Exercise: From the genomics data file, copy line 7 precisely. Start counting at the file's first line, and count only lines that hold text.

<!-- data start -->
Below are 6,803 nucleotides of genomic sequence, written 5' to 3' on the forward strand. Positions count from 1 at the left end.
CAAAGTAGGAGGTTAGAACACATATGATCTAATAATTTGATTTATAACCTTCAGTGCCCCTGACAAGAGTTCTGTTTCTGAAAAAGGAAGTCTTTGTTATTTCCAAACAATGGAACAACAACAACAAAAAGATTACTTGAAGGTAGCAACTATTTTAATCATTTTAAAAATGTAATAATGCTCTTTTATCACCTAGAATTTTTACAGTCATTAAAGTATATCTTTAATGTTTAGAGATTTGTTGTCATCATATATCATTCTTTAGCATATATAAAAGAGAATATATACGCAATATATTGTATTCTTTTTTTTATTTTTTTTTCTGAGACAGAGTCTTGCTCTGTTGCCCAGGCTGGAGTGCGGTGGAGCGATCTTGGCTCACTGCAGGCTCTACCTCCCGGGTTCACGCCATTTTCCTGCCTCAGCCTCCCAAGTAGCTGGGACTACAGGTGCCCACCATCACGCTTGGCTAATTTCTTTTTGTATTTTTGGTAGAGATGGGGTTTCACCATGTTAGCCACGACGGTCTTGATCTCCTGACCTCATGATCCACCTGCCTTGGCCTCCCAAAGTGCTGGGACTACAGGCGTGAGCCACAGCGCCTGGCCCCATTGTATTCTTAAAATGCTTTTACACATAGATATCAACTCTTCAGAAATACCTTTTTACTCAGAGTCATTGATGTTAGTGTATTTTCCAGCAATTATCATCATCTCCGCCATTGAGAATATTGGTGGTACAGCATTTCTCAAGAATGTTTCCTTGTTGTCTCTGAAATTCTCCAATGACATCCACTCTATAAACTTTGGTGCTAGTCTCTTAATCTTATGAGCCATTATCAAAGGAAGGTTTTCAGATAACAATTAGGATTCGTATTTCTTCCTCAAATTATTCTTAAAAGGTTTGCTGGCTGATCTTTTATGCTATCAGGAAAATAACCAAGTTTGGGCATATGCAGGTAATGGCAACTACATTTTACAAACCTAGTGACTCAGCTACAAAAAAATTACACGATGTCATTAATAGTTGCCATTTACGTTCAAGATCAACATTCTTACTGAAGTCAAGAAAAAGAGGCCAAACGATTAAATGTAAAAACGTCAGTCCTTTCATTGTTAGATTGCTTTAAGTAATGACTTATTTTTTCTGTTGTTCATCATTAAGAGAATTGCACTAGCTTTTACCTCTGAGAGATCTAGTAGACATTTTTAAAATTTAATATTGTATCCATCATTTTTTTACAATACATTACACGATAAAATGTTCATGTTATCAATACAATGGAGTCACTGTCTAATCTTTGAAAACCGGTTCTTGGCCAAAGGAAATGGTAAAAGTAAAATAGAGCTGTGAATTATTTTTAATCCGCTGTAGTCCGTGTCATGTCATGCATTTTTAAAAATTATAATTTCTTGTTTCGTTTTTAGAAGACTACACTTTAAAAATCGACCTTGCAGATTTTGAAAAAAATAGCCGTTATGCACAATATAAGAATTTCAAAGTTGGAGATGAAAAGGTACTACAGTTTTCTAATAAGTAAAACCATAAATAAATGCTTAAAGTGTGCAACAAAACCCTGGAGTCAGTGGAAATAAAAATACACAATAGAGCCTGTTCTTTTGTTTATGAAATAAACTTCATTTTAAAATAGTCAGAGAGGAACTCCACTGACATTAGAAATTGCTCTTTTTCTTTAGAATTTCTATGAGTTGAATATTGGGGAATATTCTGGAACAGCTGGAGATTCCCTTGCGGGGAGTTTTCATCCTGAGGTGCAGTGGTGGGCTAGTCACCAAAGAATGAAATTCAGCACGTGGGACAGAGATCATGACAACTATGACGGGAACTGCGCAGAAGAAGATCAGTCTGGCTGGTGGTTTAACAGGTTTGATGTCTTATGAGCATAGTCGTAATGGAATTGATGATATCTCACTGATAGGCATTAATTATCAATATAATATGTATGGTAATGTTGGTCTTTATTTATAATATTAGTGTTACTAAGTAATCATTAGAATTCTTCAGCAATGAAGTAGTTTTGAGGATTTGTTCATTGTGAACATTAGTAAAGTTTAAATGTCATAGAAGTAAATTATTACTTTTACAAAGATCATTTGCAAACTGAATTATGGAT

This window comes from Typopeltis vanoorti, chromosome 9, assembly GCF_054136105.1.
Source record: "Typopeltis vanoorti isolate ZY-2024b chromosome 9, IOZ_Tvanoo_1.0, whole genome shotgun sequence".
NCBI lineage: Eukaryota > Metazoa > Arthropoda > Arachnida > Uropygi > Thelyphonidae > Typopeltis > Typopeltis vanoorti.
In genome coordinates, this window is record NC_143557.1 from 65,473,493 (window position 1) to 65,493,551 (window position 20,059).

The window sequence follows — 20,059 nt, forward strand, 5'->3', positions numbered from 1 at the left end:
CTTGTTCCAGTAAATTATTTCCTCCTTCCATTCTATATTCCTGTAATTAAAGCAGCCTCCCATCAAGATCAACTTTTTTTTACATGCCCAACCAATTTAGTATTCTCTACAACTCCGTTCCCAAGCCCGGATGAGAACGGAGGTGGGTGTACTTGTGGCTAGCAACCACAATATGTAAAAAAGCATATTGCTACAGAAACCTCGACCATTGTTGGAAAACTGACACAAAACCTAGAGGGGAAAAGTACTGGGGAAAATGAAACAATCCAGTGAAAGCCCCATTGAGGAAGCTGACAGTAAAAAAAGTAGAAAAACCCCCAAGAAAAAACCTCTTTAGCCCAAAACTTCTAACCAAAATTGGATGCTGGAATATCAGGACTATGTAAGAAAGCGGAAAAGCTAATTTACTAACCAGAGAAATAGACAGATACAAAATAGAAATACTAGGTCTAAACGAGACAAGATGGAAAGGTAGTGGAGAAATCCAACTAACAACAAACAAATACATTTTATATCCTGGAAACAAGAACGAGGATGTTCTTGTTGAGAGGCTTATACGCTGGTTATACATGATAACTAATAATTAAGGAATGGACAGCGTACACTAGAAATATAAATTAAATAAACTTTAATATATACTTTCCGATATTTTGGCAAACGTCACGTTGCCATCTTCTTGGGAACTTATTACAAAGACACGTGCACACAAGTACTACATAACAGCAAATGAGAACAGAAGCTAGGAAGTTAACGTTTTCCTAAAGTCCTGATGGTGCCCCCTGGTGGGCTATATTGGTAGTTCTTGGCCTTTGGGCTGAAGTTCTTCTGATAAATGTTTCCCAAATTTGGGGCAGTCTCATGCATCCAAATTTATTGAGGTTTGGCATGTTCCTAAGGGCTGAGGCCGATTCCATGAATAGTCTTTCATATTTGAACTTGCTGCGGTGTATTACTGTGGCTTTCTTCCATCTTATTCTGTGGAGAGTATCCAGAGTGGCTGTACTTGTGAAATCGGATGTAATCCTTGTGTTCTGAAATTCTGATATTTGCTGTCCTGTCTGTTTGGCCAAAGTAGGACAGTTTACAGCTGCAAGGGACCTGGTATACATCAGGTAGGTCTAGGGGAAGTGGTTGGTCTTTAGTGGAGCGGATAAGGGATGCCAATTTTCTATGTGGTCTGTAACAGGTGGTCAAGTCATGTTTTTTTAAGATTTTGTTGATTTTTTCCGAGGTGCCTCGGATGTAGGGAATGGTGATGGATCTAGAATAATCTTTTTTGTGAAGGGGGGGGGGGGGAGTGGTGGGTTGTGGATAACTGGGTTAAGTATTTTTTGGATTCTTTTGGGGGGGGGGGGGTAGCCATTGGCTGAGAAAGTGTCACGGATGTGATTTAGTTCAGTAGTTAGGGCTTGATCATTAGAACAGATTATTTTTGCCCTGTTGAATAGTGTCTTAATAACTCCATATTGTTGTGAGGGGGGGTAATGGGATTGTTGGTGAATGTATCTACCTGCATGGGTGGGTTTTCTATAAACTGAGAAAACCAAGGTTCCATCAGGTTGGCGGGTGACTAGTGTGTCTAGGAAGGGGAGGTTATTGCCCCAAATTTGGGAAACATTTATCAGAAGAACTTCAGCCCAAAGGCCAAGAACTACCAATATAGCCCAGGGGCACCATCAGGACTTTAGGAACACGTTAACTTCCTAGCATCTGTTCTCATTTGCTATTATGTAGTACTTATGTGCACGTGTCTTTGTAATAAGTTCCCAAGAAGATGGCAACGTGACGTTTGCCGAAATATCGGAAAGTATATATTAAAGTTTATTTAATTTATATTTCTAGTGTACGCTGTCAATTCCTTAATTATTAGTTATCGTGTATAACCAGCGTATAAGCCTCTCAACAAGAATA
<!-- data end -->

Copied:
The window sequence follows — 20,059 nt, forward strand, 5'->3', positions numbered from 1 at the left end: